Vast Oil Crisis Just Ahead!



“Then the kingdom of heaven will be like ten girls who took their lamps and went out to meet the bridegroom. Five of them were foolish, and five were wise. The foolish girls brought their lamps, but they took no extra oil. The wise took flasks of oil with their lamps. But the bridegroom delayed, and so they all dozed off to sleep.

“At midnight there was a shout, ‘Here’s the bridegroom! Come out and meet him!’ Then all those girls woke up and got their lamps ready.

“But the foolish ones asked the wise,

‘Give us some of your oil. Our lamps are going out.’

“The wise girls answered, ‘There will never be enough for us and for you. Better go to the dealers and buy some for yourselves.’

“While they were away buying it, the bridegroom came, and the girls who were ready went with him to the wedding, and the door was shut.

“Later the other girls also came and said, ‘Lord, lord, open the door for us!’

“I tell you the truth,’ he answered them, ‘I don’t know you.’

“Keep awake, then, because you don’t know the day or the hour.”

Matthew 25:1-13 (WF Beck).

By way of introduction

The need to be honest and objective in our reading and interpretation of God’s Word, as we sincerely focus on the Lord himself and truly submit to him and to what He is seeking to reveal to us through his Scriptures, that need has always been great, but never greater than in the momentous days of our generation. Both the Lord himself and his apostles repeatedly warned that in the last days there would be many false prophets and prophecies, teachers and teachings, all trying their utmost to entice the saints away from the simplicity that is in Christ. We were never told that such “prophets” and “teachers” would necessarily be non-Christians. In fact, there is every possibility that any true and valued servant of the Most High at some point or other misinterprets the Scriptures and to some degree becomes an instrument in the hands of the master confuser. For this reason Paul charged his co-worker Timothy as solemnly as he did; and for that same reason the Holy Spirit charges us just as solemnly:

“Earnestly seek to commend yourself to God as a workman who, because of his straightforward dealing with the word of truth, has no reason to feel any shame” (2 Tim. 2:15 -Weymouth).

We pray that this unpretentious article may be such a “straightforward dealing with the Word of Truth”, useful to the Spirit of Truth in encouraging, blessing and helping many of his beloved children to be joyfully awake and ready at the moment of the “appearing in glory of our great God and Savior Jesus Christ” – Titus 2:13.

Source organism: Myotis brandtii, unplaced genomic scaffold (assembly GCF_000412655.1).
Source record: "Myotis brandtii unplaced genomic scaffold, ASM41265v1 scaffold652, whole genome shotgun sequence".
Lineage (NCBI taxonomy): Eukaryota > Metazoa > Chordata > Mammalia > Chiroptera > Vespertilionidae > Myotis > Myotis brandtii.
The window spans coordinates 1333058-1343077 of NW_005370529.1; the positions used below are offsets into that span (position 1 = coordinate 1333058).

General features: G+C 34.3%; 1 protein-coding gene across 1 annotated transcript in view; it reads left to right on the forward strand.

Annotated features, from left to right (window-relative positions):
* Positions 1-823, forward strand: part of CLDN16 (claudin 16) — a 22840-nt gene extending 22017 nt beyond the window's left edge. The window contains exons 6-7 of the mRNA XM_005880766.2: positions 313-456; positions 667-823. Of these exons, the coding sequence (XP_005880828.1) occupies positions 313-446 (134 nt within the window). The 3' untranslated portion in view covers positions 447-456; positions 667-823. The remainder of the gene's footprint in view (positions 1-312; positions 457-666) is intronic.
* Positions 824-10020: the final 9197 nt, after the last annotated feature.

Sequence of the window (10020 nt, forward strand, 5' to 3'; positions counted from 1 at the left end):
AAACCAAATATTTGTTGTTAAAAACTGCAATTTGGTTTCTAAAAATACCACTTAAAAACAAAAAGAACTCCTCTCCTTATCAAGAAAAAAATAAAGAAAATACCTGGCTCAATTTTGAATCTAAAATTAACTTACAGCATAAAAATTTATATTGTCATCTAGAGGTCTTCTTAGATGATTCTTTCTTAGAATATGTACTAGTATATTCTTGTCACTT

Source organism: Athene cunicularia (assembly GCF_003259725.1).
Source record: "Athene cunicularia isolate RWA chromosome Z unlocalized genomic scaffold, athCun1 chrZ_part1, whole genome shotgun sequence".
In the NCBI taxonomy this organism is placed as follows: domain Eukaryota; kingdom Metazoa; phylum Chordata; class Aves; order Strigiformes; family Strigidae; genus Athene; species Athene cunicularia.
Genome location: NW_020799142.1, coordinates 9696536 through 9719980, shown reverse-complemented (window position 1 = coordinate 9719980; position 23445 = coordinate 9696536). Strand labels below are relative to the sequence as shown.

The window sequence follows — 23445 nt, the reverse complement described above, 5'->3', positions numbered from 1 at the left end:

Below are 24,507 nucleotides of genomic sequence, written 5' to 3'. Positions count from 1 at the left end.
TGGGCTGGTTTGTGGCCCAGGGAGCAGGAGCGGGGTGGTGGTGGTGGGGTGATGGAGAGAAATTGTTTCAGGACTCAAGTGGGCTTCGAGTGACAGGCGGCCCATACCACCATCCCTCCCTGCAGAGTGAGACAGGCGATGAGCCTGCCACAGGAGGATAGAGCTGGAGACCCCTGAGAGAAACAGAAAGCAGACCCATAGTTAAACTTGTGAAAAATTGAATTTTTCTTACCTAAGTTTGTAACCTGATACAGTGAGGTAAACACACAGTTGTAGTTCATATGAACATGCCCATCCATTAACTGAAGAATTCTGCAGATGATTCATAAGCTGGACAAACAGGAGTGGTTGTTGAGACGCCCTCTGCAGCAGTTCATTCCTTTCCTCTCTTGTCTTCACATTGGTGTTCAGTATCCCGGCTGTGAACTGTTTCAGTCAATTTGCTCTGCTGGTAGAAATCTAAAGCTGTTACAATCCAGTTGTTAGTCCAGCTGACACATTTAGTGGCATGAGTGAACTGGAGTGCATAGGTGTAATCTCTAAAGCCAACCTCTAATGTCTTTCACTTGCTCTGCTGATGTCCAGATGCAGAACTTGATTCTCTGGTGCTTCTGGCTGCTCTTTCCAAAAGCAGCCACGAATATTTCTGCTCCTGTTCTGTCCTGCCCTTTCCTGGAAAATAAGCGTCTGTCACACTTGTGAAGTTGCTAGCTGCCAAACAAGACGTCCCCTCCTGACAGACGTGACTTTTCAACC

Does the fact that in most Bible versions the ten young ladies are called “virgins”, make you think of something unspoiled, something asleepwhich must be a fitting description of true Christians? Think again. The term is used in much the same way as we in our day would use the word “girls”, or “young ladies”, or, more exactly: “young, unmarried women”, the friends of the bride. Compare Acts 21:9 and 1 Cor. 7:25-34, etc., where the same word is used. The circumstance that they were unmarried does not have any direct bearing on the parable’s interpretation.

Sleeping GirlAll of them dozed off; is that a sign of unpreparedness on the part of all of them? It certainly is! Hold on though, it was not that sleep which made the foolish ones foolish, nor did it make the wise ones less wise. This will be realized when we understand why the Lord called some foolish and some wise. From verse 13 it is clear that the Lord means his followers to “watch”, not to “sleep”. But He does not say that a “sleeping” Christian should be categorized among the five foolish virgins. If that were so, all ten would have been called “foolish”.

So here we have ten unmarried girls, all friends of the bride, all waiting for the bridegroom and all dozing off. But there the similarities end.

Together, yet poles apart

On occasions the Lord likened his followers to people, who were either/or. But on two occasions only did He call them either wise, or foolish (Mt. 7:24-27; Lk. 6:47-49; Mt 25:1-13). It is very important to get this: we are talking of followers, all kinds of followers. Yet to our Lord a very clear and definitive dividing line was visible among them, a line which frequently is not so clearly visible to us.

In his very first parable He compares all those who hear his Word, and possibly relish it, to either a wise builder, or a foolish one. He does so in the context of the “many” followers, who profess his “lordship” and do all kinds of wonderful things in his name, but without belonging to him. He tells us his final verdict will be: “I never knew you …” Jesus never denies their religiosity; but He does deny there is any true relationship with himself. What, in the Lord’s judgment, makes them foolish? Is it not the fact that they seek to build without any proper “foundation”?